The second benefit of wearing your baby in the travel process is less stuff to keep track of.
If your baby is bigger or you plan to bring your stroller, take comfort in knowing you’ve got more space to carry your stuff!!! 🙂
At the TSA checkpoint
When you get to the TSA checkpoint, you will present your boarding passes for yourself and your child.
You will take off your shoes, jackets, hats, etc as necessary. If you have a stroller or car seat, they need to be inspected just like your other baggage.
You may worry about going through the newer high powered X-ray machines with your baby. If you are wearing or carrying your baby, expect to go through the lower powered metal detectors. Once through you will be taken aside and have your hands tested for explosive residue.
Waiting your for flight
Now we’re in! Once I get through security, I double check – do I have everything? Next – do I need to change a diaper?
After TSA I buy water for the sippy cup, an apple and a banana. I know I packed food already but these extra fruits are often good amusements for SB later on.
I’ve been traveling by air with SB since she was 4 months. I’ll say that traveling with a 4 month old is definitely easier than traveling with an 18 month old who wants to run and explore.
Some of the larger airports and terminals have play areas for children. If your little one is fidgety or wants to move about, this might be a good way for them to expend some energy before the flight.
I try to get to my departure gate early and I pick a corner spot that I can easily monitor especially if baby wants to walk about.
This is a great time to allow a little freedom. This past winter, SB and I had to fly standby after being held up too long at the TSA line. While I was starting to feel tired and grumpy, she was pretty happy exploring the carpet and windows. She was doing downward facing dog with a big grin. When I copied her, I got happy too.
Boarding the plane
If the gate attendant calls for early boarding, Take it!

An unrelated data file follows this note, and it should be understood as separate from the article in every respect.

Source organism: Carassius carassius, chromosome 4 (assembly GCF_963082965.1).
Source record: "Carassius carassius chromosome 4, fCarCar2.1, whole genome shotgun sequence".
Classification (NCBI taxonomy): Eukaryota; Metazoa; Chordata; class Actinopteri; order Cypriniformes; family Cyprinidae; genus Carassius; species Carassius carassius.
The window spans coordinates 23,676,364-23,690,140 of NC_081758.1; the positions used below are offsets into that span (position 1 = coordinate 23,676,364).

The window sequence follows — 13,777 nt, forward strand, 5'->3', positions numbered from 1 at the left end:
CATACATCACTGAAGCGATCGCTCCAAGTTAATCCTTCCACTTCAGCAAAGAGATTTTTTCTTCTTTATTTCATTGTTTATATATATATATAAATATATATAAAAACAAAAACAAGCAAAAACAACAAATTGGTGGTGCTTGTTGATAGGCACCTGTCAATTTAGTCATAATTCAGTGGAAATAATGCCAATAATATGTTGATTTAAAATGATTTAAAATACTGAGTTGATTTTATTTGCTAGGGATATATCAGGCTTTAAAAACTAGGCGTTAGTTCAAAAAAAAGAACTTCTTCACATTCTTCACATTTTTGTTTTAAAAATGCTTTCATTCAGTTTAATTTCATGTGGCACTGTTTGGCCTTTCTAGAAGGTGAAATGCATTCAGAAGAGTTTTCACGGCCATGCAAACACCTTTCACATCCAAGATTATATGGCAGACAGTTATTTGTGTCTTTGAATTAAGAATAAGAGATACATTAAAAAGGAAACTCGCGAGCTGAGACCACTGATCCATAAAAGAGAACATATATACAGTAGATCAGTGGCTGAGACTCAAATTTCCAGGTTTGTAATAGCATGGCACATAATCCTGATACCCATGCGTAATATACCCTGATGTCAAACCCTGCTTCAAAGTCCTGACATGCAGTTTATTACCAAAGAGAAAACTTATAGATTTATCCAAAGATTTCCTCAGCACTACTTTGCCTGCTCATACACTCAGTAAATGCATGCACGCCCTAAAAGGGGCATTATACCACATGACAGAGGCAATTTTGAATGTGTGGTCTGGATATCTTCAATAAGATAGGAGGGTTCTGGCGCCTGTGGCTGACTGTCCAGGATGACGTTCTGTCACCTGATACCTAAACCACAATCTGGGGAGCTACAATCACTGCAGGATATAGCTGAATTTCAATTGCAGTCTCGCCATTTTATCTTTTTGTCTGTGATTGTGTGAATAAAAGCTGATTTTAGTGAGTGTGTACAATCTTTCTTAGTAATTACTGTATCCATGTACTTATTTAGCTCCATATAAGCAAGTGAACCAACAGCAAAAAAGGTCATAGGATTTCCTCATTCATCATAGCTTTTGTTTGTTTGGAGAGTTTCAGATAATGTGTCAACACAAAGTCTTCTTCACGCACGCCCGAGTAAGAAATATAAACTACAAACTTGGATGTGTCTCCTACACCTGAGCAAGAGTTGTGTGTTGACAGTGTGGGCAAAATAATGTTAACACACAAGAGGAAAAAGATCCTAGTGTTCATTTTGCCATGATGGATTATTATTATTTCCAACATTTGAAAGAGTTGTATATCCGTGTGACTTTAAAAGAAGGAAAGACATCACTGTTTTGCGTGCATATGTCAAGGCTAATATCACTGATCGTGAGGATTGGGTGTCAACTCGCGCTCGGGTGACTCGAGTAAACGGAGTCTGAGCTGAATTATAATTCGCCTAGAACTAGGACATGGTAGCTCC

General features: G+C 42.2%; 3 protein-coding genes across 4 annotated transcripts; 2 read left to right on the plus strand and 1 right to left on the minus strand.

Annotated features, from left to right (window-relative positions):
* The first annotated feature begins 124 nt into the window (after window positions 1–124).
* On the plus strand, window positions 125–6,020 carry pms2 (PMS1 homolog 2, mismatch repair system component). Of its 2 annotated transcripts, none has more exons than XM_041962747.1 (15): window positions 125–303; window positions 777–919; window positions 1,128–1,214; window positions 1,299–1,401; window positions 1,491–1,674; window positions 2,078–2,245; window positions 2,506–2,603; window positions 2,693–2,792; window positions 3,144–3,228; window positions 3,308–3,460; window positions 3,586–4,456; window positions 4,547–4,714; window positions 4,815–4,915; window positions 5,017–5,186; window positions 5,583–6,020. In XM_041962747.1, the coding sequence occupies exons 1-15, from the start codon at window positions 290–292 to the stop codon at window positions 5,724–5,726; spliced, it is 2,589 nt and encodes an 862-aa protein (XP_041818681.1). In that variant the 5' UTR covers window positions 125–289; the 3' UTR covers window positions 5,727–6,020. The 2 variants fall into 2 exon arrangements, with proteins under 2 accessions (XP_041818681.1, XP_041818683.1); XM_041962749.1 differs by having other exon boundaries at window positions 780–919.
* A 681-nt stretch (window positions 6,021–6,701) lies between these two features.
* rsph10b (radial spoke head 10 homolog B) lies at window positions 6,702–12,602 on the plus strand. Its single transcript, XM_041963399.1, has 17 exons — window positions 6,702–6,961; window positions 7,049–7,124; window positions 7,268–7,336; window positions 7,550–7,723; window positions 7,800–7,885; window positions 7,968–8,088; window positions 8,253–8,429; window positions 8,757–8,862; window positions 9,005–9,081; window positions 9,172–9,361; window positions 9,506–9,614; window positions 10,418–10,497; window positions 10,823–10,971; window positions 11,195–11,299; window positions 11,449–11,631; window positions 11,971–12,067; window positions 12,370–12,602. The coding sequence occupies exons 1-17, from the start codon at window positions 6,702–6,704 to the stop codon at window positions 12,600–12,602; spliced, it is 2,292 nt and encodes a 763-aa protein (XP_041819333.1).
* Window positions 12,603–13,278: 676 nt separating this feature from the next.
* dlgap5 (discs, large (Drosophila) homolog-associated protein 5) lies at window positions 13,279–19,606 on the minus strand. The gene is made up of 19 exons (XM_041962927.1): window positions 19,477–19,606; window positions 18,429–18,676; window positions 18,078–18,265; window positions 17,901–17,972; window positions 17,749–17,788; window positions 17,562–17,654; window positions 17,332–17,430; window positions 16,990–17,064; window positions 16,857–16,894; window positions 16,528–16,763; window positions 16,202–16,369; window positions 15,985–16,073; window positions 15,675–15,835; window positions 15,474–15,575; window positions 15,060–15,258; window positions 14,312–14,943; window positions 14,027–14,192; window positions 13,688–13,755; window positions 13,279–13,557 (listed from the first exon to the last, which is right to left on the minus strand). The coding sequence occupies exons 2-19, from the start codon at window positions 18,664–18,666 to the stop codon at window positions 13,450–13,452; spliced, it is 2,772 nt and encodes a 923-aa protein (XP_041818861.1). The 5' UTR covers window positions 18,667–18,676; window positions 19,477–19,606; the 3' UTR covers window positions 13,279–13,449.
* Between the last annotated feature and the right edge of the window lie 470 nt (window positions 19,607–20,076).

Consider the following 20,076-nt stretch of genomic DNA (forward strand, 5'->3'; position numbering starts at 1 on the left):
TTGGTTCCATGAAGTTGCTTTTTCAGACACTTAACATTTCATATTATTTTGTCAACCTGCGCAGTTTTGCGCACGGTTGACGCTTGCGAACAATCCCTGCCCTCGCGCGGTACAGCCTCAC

During takeoff and landing
Change in air pressure may cause discomfort in your little ones ears. If you are nursing, takeoff and landing are a great time to nurse or feed your baby. The act of swallowing helps to clear pressure. After all of the excitement of the trip so far, hopefully the comfort of nursing or eating puts your little one to sleep. This is where you may get a good hour (or two) of sleep from baby.
During the Flight
You brought travel sized hand sanitizer, right? On one flight when SB was particularly active, I watched with horror as she put everything in her mouth – the arm rest, the tray table, the airline safety card. After the first time, now I disinfect every surface in my seat with hand sanitizer. It can’t get everything, but I like to think it helps.
If your little one is wakeful on the trip, this is where you will need your snacks, book and favorite small toy. If you have a handheld device or if your plane has TV, you might play movies.If you run out of things to do, in a pinch, the puke bags in the seat pocket in front of you make fun hand puppets.
Exiting the plane
When exiting the plane, if it has been an easy flight and you haven’t had to unpack everything to amuse baby, then feel free to leave and continue your adventure.
Though do know if you have a mess or need extra space to pack up, take all the time you need.
Finally, Just remember
It’s ok to accept help:
I have traveled as a single parent with an infant on a plane managing baby, broken stroller, diaper bag, handbag, snack bag and winter coats. It is hard and tiring. Many times other passengers offered to give a hand. It took me a while to say yes, but when I did it made the experience happier. Do not hesitate to accept help. I am so grateful to the other passengers who helped me. Whether it was helping to push the stroller at the end of a 18 hour day when SB refused to be put down, or the gentleman who made hand puppets with the bags to amuse her, or the countless people who let me put my drink on their trays. I am truly grateful.
Be aware of what affects your child:
I am lucky that SB is an easy going baby. Like most children, she has identifiable triggers. Hers are chocolate and to a lesser extent ice cream. When she sees or has a bite of chocolate in any form, she start to howl and scream for more. I avoid the substance like the plague on travel days.
Don’t stress too much:
Sometimes there will be mishaps. I’ve forgotten the diaper bag, and the car seat has gotten delayed in other cities. You can always buy changing supplies. Luckily, if your car seat gets lost or delayed, the lost baggage claim center usually has a loaner. You can also get car seats at the rental car agency if you are renting a car. Even Uber now has a car seat option as well.
Travel is probably more stressful for the parents than for the baby. Your baby does not know any different. Everything is a new for him/her at this point, so embrace it as a new adventure for you both.